Battle Of The Highlight Shows: Match Of The Day vs Premier League Review Show


Which is the better Premier League highlight show? BBC’s Match Of The Day or TWI’s Premier League Review Show?

Millions of people around the world watch the highlight packages that feature the best bits of each Premier League match, so the shows should be quite similar, right? Wrong.

Read on to learn the major differences between the two:

Match Of The Day
Running Time: 1 hour 24 minutes (with no commercials)
Player and Manager Interviews: 20
Pros: Classic opening and closing tune, better on-screen graphics, in-depth analysis by co-hosts, more impartial to clubs outside the Big Four, no commercials, more interviews, goal of the month segment and Gary Lineker.
Cons: Highlights from Saturday matches only, Mark Lawrenson states the obvious far too often and no interviews with Sir Alex Ferguson.

Premier League Review Show
Running Time: 1 hour (with commercials)
Player and Manager Interviews: 16
Pros: Interviews with Sir Alex Ferguson and Martin Tyler’s commentary. Plus it has highlights of all the matches through Sunday.
Cons: Some highlights feature voiceovers instead of actual commentary, too focused on the Big Four and includes TV commercials.

The above statistics are from this past weekend where I watched both shows side-by-side. Of course, we were treated to everything from Liverpool against Man United to West Brom versus West Ham.

TWI’s Premier League Review Show opens with the song “My Saturday Self” composed by Peter Lawlor. The visuals paint a picture of a futuristic space-age world where some of the top Premier League players beam a football from player to player.

In last weekend’s episode, the program began outside Anfield as it showed footage of the Spirit Of Shankly supporters union protesting against American owners Hicks and Gillett. After a lot of build up and hype, the producers then began to show the highlights of Liverpool against Manchester United, undoubtedly the biggest match of the weekend.

A big difference between both programs is that the Barclays Premier League Review Show always plays the biggest matches at the beginning of the match and winds its way to the smaller teams near the end of the show. While Match Of The Day began with highlights of the Liverpool match, it tends to mix things up quite a bit and often begins with the match that has the most interesting story. For example, when Hull played Fulham on the opening day of the season, that game was the opening one showed on Match Of The Day instead of the typical clash involving a Big Four club that the Premier League Review Show would highlight.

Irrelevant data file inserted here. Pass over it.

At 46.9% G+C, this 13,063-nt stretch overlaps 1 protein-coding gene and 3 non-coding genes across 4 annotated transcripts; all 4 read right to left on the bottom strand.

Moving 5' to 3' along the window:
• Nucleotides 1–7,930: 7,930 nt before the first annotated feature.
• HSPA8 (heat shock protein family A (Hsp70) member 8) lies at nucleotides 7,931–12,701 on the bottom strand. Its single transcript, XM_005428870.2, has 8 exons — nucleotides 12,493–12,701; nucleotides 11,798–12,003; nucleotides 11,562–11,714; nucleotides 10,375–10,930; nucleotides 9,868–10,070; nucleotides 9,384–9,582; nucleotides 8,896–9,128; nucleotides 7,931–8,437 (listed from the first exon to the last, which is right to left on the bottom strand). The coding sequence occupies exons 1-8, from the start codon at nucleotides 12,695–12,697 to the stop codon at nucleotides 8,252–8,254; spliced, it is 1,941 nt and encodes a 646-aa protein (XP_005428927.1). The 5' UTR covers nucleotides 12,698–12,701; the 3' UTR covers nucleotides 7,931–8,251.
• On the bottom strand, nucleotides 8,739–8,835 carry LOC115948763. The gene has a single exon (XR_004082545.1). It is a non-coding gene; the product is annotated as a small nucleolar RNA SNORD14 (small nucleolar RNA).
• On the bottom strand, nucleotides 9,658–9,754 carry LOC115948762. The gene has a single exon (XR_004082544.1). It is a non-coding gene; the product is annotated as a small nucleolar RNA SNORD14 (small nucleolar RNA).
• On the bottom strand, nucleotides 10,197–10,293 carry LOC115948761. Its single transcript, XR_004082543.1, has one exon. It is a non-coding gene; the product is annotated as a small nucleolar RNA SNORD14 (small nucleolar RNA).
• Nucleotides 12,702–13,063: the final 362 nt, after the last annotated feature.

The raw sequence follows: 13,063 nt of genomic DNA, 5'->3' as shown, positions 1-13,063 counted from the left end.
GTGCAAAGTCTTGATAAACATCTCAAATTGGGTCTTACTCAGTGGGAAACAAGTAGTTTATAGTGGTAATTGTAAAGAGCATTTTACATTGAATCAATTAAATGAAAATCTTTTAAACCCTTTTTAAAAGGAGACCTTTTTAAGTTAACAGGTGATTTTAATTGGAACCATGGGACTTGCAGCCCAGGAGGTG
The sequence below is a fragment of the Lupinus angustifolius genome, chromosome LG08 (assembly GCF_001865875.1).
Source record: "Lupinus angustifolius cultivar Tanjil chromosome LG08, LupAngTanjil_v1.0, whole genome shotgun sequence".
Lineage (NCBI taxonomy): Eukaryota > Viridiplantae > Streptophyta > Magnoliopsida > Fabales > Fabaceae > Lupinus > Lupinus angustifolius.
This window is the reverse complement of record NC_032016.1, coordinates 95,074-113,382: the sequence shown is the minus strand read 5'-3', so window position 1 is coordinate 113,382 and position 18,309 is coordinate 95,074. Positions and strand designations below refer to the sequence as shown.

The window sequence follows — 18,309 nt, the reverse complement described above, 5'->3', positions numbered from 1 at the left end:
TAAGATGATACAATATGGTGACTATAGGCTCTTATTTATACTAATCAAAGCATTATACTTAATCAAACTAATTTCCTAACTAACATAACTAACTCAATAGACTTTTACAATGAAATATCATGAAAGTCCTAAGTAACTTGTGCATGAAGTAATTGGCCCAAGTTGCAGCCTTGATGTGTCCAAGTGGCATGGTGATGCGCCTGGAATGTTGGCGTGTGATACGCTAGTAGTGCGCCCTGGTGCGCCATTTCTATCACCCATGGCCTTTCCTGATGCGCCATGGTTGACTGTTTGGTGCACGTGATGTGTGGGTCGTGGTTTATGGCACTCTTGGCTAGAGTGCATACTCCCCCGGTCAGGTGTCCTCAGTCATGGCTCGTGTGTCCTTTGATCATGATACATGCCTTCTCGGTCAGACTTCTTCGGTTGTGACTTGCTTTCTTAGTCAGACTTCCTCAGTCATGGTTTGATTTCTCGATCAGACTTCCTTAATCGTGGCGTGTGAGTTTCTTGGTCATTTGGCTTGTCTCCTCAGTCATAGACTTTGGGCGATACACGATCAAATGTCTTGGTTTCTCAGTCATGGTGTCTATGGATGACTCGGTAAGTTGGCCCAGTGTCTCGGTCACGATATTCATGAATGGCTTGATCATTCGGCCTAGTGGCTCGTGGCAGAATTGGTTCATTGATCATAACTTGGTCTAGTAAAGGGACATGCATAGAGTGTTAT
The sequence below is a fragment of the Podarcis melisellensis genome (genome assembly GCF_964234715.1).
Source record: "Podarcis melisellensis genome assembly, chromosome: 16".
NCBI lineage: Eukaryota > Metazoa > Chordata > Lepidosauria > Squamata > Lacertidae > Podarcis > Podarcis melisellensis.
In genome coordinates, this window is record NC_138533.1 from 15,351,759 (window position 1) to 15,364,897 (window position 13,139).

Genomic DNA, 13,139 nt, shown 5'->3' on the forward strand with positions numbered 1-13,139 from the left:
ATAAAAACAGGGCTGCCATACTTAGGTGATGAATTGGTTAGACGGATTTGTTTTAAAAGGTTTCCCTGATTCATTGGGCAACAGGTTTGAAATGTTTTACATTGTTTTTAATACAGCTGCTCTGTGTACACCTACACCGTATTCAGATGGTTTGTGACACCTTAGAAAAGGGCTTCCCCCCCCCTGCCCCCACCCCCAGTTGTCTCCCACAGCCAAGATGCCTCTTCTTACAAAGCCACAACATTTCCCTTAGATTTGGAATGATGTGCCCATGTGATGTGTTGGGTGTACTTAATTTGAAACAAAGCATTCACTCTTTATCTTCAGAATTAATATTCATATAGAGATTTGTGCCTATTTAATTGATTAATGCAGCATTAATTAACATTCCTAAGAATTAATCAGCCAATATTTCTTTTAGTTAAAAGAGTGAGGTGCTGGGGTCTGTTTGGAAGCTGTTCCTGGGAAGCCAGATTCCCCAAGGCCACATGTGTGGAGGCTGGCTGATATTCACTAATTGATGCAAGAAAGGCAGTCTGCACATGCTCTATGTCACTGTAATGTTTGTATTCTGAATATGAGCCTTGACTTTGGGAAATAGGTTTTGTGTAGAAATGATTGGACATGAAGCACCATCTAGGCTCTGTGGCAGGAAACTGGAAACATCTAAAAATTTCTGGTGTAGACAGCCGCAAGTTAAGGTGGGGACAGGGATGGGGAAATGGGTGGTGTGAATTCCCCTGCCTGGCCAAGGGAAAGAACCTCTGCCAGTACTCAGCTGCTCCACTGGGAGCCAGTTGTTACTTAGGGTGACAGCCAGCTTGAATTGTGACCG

To me, the Premier League Review Show is a glitzy package that reinforces the belief that the Big Four is what really matters in the Premiership.

Match Of The Day, an important fabric of the English game, began in 1964 and hasn’t changed much over the years. The biggest thing going for the program and the true differentiator between it and the Premier League Review Show is the analysis provided by the co-hosts.

In last week’s episode, it was Alan Hansen and Mark Lawrenson on the seat. Hansen’s analysis was eye-opening. For example, there was good insight by Hansen where he showed onscreen the workrate of Robbie Keane in the game who, despite not achieving much up front, was chasing the ball and pressuring Man United’s midfield quite effectively, forcing them to make mistakes.

Hansen continued by showing excellent replays of Albert Riera in action during the game with some beautiful touches and Hansen pointing out how much of an impact Riera made down the left wing by floating in dangerous crosses into the Man United penalty area.

Hansen then turned his focus to Gerrard and Giggs, and how both of them made some awful mistakes after coming on the pitch as subs. Gerrard letting Giggs through who almost scored. And Giggs letting Mascherano through to pass the ball to Kuyt and then to Babel for the winner.

The list goes on and on. While Lawrenson wasn’t as insightful as Hansen, Lawrenson later provided some good analysis of Chelsea. He discussed how Scolari lets the full backs be more adventurous coming forward than Chelsea with Mourinho, and how Ashley Cole and Bosengwa had wonderful games down the wings.